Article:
Google Family Link ensures that you can set up your Chromebook for your child to use safely and healthily. This not only shows you how they are using it but enables you to setup screen time limits for different days of the week.
Digital Wellbeing then extends this by uncovering a complete picture of how you use your phone. It offers a daily view of the time spent, how frequently you use apps, and how many notifications you get. This is a great tool to ensure your child (and your wider family) are developing healthy habits with technology.

It costs from £199.

If you are after a proper laptop for your child, this is a great option. Not only the wide range of features but having a spill-proof full-size keyboard makes a really big difference to this device.

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Amazon Fire 7

Offers value for money and access to AI assistant

The Fire 7 is not the most powerful tablet on the market but it is one of the best value, that’s for sure. It gives you access to apps, your Kindle books, Amazon Video and other video services – such as Netflix – and much more.

All for around £50. There is also Alexa voice assistant support, so not only can you ask Alexa questions and control smart home devices, but you can also call Echo devices around the home.

It is available for £49.99.

Amazon’s parental controls are generally excellent, with the ability to set different options for different profiles. That means each family member can have their own profile which will only show the content that is appropriate to them.

A great way to get more control and access to lots more content is via the Kids Unlimited subscription. This offers over 5,000 child-friendly apps, books and much more, all without in-app purchases.

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Amazon Fire HD 7 Kids Edition

Child-friendly tablet with a year access to curated kids media

The Amazon Fire 7 Kids Edition tablet is essentially the exact same device as the Fire 7 also reviewed. However, it comes with a bright blue, pink or yellow protective case that ensures it won’t smash when dropped by smaller hands.

And even if it does break, you get a two-year, no-quibble guarantee from Amazon. The online store will replace it free of charge within the first two years, no matter how it got damaged.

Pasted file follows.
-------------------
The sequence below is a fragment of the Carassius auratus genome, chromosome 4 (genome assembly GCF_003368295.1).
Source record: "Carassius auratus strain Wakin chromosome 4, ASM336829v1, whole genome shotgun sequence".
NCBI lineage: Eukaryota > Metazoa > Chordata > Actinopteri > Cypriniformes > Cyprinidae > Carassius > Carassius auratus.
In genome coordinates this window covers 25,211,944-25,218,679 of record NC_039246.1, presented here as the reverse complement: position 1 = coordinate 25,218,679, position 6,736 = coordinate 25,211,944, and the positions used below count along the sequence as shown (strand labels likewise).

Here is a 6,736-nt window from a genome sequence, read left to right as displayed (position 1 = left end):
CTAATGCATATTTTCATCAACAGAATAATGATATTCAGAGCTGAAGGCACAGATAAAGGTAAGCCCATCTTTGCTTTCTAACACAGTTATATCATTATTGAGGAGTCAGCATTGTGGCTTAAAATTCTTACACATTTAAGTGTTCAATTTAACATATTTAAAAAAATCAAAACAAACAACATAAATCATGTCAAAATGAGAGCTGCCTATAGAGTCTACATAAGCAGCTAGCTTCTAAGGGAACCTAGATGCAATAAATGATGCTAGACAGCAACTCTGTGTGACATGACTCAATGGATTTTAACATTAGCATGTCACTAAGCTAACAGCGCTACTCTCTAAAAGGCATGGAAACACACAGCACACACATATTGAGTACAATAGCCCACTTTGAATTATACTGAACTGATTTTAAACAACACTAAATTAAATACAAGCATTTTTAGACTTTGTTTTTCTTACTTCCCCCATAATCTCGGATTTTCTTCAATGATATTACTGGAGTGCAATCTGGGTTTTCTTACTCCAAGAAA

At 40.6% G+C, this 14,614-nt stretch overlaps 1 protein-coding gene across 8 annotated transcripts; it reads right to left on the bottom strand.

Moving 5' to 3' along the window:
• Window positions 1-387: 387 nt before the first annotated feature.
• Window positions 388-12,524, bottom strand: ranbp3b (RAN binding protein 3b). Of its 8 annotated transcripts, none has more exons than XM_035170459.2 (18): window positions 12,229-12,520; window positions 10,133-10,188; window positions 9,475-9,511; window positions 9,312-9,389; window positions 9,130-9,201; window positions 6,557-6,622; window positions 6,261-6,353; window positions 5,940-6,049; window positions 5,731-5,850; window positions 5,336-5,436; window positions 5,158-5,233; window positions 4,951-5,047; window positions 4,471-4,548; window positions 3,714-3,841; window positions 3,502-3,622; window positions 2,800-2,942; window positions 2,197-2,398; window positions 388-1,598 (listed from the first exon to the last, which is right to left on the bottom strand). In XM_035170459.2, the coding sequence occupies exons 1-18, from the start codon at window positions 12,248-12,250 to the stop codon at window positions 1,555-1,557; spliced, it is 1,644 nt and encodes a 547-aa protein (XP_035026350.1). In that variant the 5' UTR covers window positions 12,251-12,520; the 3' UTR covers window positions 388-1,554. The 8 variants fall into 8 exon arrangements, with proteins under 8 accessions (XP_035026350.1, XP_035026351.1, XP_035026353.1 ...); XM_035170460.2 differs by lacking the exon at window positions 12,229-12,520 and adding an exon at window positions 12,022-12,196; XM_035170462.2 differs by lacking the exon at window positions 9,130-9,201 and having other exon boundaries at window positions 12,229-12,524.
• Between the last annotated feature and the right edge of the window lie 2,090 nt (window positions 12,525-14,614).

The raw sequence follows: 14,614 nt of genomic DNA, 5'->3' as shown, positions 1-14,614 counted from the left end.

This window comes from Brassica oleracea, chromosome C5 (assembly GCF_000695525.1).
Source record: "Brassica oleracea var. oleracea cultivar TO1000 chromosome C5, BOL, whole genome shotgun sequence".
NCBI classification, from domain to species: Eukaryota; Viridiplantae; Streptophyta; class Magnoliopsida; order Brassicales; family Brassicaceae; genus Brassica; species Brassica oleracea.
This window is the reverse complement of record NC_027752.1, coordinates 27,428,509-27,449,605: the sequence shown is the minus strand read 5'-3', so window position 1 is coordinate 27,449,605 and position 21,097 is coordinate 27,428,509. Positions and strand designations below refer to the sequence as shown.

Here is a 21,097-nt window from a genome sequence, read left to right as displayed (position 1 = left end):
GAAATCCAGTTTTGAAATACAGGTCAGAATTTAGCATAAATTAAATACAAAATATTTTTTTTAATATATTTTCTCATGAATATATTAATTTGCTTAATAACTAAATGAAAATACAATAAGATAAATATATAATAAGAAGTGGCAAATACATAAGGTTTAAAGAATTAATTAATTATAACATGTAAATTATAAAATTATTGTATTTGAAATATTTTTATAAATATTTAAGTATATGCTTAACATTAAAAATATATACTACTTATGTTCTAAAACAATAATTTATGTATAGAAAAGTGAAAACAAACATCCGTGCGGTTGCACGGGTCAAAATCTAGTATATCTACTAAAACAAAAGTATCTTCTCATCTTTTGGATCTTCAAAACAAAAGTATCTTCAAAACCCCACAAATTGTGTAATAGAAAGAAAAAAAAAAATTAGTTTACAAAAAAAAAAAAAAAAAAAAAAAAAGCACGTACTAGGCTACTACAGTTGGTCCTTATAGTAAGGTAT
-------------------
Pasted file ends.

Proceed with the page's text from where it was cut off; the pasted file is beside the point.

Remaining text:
You can snag one for £99.99 although it’s always worth looking out for a bargain in the many Amazon sales.

Like the 7-inch Amazon Fire 7, you can set up a child’s profile with Kids Unlimited, with only appropriate games, books and videos available to play, read or view. The big difference is that you get a year’s free access to it with the Kids Edition. The parental controls are also similarly excellent and easy to implement.

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Amazon Fire HD 8 Kids Edition

Small and mighty tablet with access to curated media and apps

Slightly more expensive but also more powerful, the Fire HD 8 has a larger 8-inch screen with a better, HD resolution to ensure images and video are sharper. It also has more internal storage than the Fire 7 version, with 32GB on offer over the 16GB on the smaller device.

Both though can be upgraded further through a microSD card. The same protective bumper choices and no-quibble guarantee are available.

The Fire HD 8 Kids Edition costs £129.99.

As with all Amazon Fire tablets, the parental controls on the HD 8 Kids Edition are excellent. You can set different restrictions for each member of the family.

And as it is essentially the same as the Fire HD 8 also available, you can use it yourself for video watching, reading eBooks and the like. The Kids Unlimited subscription service also comes for free for a year on here too.

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Vodafone Smart V8

A walled garden tablet made for younger kids

Apart from Amazon’s offerings, which are effectively rebadged grown-up tablets, there are few devices aimed solely at young children.

VTech’s tablets, however, come from a toy angle and serve up a walled-garden suite of apps and games, plus a built-in camera and internet browser that is designed for ages three to nine.

You can pick one up for around £100.

Because the VTech system is proprietary, you cannot install external apps or software on the InnoTab Max so it is as secure for young eyes as they come. All games and apps are sold and provided by VTech’s private servers and the internet browsing options are restricted to age-appropriate content only. It also includes popular collaborations with big brands and characters like PJ Masks and the Disney Channel.

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Amazon Kindle

Starter tablet to make reading more digital

If you’re not particularly after a tablet for your child, you might consider an eBook reader. And there are none with greater staying power and book choice than the Kindles.

The standard model is still an excellent choice if you want to encourage children to read. It’s cheap, light to hold and has a great 6-inch black and white screen. There are also hundreds of thousands of kids books to choose from.

The Amazon Kindle costs £59.99.

Not only do you get the ultimate choice of what your child reads through the Kindle, with book downloads locked to your Amazon account, there is a Kindle for Kids feature installed.

That gives you the ability to create personalised profiles for children and set them reading goal, for which they receive achievement badges. You can also see the total time spent reading, number of words looked up and so much more.

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Supporting resources and guides